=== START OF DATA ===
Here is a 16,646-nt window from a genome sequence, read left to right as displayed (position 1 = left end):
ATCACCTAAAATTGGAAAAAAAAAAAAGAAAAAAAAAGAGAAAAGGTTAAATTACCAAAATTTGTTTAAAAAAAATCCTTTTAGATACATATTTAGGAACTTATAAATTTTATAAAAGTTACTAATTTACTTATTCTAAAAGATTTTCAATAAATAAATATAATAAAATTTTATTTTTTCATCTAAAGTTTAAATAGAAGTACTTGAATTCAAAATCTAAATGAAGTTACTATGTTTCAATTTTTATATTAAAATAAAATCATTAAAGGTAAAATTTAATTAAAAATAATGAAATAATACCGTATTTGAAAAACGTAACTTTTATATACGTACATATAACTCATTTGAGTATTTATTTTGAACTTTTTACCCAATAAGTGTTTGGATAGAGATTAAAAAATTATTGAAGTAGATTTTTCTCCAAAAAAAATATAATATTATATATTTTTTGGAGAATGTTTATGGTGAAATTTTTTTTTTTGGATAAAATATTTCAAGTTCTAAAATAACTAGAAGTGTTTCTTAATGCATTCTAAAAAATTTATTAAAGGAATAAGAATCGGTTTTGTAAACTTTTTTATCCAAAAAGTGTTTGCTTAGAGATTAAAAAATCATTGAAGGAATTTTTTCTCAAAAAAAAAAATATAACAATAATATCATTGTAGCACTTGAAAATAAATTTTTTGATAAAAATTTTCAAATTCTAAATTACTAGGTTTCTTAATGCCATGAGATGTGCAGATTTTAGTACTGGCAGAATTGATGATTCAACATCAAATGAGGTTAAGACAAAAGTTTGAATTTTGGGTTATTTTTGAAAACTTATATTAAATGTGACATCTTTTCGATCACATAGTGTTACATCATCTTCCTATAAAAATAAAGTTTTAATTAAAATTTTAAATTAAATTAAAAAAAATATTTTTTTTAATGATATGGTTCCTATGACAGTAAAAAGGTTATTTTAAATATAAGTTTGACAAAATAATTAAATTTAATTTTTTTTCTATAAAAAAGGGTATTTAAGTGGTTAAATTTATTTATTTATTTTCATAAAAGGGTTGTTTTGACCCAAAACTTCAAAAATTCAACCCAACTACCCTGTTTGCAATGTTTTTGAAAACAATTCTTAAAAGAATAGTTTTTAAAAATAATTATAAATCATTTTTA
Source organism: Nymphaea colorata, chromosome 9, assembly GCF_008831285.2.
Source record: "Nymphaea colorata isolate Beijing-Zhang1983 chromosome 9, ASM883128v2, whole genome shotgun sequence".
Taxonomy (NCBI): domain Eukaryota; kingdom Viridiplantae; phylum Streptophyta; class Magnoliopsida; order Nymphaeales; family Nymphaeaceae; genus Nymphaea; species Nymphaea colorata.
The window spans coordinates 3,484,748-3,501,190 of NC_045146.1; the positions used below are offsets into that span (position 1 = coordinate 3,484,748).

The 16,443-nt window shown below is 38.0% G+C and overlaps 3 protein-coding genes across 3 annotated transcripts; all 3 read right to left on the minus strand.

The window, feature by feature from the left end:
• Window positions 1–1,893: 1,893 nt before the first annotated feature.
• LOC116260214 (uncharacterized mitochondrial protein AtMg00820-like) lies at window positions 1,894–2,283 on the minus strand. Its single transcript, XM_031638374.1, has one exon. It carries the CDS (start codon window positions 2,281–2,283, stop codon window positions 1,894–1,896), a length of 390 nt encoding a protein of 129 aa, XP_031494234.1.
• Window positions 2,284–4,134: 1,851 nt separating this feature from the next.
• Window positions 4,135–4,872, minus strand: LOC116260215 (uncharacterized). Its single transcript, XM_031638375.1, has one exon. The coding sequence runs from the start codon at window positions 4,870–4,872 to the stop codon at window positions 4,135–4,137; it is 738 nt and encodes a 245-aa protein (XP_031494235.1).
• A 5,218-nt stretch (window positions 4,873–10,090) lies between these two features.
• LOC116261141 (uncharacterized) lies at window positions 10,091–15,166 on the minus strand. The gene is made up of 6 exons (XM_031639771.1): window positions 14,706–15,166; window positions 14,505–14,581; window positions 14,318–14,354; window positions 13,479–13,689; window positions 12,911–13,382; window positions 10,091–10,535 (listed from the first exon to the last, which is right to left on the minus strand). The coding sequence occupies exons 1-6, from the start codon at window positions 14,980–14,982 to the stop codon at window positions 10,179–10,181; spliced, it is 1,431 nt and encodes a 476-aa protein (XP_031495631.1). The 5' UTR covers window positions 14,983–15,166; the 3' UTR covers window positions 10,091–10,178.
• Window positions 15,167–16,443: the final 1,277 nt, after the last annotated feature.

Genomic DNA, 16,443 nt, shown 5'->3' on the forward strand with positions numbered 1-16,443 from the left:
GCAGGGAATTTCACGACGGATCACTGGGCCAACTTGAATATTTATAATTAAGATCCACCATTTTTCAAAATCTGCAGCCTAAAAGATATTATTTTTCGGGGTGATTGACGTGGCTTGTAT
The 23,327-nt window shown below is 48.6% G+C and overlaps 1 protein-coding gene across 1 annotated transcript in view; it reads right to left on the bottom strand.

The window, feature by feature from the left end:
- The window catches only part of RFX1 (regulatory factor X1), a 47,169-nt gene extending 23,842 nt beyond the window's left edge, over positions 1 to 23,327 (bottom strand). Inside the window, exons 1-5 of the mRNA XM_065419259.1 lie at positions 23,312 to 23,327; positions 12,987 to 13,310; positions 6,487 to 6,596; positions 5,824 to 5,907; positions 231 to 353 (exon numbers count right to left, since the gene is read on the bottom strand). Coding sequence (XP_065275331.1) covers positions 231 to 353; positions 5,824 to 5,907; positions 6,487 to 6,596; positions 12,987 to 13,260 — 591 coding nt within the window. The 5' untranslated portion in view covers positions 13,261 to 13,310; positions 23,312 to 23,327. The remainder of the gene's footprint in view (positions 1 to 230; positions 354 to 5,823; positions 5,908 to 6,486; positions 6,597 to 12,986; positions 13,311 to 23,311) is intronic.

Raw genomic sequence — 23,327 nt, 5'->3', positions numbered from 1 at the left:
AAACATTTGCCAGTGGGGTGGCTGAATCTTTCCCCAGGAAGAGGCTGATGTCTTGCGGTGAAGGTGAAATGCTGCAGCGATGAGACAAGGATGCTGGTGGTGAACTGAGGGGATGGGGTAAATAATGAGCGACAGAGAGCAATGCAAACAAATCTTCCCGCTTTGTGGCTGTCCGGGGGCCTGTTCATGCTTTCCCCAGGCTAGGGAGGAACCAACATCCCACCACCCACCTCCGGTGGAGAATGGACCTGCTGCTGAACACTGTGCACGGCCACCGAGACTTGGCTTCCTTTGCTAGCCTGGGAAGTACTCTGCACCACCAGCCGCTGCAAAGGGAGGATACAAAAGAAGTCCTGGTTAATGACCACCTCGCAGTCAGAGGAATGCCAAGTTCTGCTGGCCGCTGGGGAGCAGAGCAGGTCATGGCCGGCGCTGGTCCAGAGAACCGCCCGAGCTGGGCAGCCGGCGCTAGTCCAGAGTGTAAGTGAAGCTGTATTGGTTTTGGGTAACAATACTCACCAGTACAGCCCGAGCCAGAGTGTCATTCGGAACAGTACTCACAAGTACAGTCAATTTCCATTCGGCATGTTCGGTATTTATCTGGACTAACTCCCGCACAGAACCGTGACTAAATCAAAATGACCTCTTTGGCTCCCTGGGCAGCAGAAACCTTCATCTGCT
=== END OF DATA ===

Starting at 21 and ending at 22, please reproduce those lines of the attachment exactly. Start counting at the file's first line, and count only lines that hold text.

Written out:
Raw genomic sequence — 23,327 nt, 5'->3', positions numbered from 1 at the left:
AAACATTTGCCAGTGGGGTGGCTGAATCTTTCCCCAGGAAGAGGCTGATGTCTTGCGGTGAAGGTGAAATGCTGCAGCGATGAGACAAGGATGCTGGTGGTGAACTGAGGGGATGGGGTAAATAATGAGCGACAGAGAGCAATGCAAACAAATCTTCCCGCTTTGTGGCTGTCCGGGGGCCTGTTCATGCTTTCCCCAGGCTAGGGAGGAACCAACATCCCACCACCCACCTCCGGTGGAGAATGGACCTGCTGCTGAACACTGTGCACGGCCACCGAGACTTGGCTTCCTTTGCTAGCCTGGGAAGTACTCTGCACCACCAGCCGCTGCAAAGGGAGGATACAAAAGAAGTCCTGGTTAATGACCACCTCGCAGTCAGAGGAATGCCAAGTTCTGCTGGCCGCTGGGGAGCAGAGCAGGTCATGGCCGGCGCTGGTCCAGAGAACCGCCCGAGCTGGGCAGCCGGCGCTAGTCCAGAGTGTAAGTGAAGCTGTATTGGTTTTGGGTAACAATACTCACCAGTACAGCCCGAGCCAGAGTGTCATTCGGAACAGTACTCACAAGTACAGTCAATTTCCATTCGGCATGTTCGGTATTTATCTGGACTAACTCCCGCACAGAACCGTGACTAAATCAAAATGACCTCTTTGGCTCCCTGGGCAGCAGAAACCTTCATCTGCT